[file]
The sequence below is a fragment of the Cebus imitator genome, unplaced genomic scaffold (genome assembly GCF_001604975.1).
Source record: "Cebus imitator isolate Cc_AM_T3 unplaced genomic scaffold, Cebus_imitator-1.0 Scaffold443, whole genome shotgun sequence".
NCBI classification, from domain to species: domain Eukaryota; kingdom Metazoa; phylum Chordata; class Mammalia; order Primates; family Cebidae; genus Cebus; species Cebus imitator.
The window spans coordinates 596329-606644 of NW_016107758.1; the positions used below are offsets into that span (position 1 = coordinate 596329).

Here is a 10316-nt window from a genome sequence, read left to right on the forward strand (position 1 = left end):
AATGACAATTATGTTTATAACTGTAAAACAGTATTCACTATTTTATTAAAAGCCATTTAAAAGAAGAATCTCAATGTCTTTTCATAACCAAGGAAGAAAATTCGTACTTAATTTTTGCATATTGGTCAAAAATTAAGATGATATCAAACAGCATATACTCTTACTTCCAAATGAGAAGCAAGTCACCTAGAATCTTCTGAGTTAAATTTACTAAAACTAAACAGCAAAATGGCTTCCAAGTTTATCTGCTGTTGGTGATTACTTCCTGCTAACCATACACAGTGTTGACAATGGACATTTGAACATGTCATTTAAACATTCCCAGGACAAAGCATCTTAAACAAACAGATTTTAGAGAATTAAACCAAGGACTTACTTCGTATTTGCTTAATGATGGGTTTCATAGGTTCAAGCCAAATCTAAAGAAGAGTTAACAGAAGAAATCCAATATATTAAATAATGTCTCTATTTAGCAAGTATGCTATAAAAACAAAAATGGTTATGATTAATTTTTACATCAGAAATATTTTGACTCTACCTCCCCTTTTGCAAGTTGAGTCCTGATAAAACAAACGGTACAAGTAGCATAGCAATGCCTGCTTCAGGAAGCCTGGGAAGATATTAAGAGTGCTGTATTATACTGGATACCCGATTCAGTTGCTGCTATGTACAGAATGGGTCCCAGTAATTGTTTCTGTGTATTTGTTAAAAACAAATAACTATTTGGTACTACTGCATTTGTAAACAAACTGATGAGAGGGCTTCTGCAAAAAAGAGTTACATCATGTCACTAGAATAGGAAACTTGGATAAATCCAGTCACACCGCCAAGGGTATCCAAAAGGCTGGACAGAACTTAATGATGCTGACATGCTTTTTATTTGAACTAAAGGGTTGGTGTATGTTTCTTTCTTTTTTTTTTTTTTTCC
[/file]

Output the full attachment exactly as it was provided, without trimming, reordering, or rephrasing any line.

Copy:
The sequence below is a fragment of the Cebus imitator genome, unplaced genomic scaffold (genome assembly GCF_001604975.1).
Source record: "Cebus imitator isolate Cc_AM_T3 unplaced genomic scaffold, Cebus_imitator-1.0 Scaffold443, whole genome shotgun sequence".
NCBI classification, from domain to species: domain Eukaryota; kingdom Metazoa; phylum Chordata; class Mammalia; order Primates; family Cebidae; genus Cebus; species Cebus imitator.
The window spans coordinates 596329-606644 of NW_016107758.1; the positions used below are offsets into that span (position 1 = coordinate 596329).

Here is a 10316-nt window from a genome sequence, read left to right on the forward strand (position 1 = left end):
AATGACAATTATGTTTATAACTGTAAAACAGTATTCACTATTTTATTAAAAGCCATTTAAAAGAAGAATCTCAATGTCTTTTCATAACCAAGGAAGAAAATTCGTACTTAATTTTTGCATATTGGTCAAAAATTAAGATGATATCAAACAGCATATACTCTTACTTCCAAATGAGAAGCAAGTCACCTAGAATCTTCTGAGTTAAATTTACTAAAACTAAACAGCAAAATGGCTTCCAAGTTTATCTGCTGTTGGTGATTACTTCCTGCTAACCATACACAGTGTTGACAATGGACATTTGAACATGTCATTTAAACATTCCCAGGACAAAGCATCTTAAACAAACAGATTTTAGAGAATTAAACCAAGGACTTACTTCGTATTTGCTTAATGATGGGTTTCATAGGTTCAAGCCAAATCTAAAGAAGAGTTAACAGAAGAAATCCAATATATTAAATAATGTCTCTATTTAGCAAGTATGCTATAAAAACAAAAATGGTTATGATTAATTTTTACATCAGAAATATTTTGACTCTACCTCCCCTTTTGCAAGTTGAGTCCTGATAAAACAAACGGTACAAGTAGCATAGCAATGCCTGCTTCAGGAAGCCTGGGAAGATATTAAGAGTGCTGTATTATACTGGATACCCGATTCAGTTGCTGCTATGTACAGAATGGGTCCCAGTAATTGTTTCTGTGTATTTGTTAAAAACAAATAACTATTTGGTACTACTGCATTTGTAAACAAACTGATGAGAGGGCTTCTGCAAAAAAGAGTTACATCATGTCACTAGAATAGGAAACTTGGATAAATCCAGTCACACCGCCAAGGGTATCCAAAAGGCTGGACAGAACTTAATGATGCTGACATGCTTTTTATTTGAACTAAAGGGTTGGTGTATGTTTCTTTCTTTTTTTTTTTTTTTCC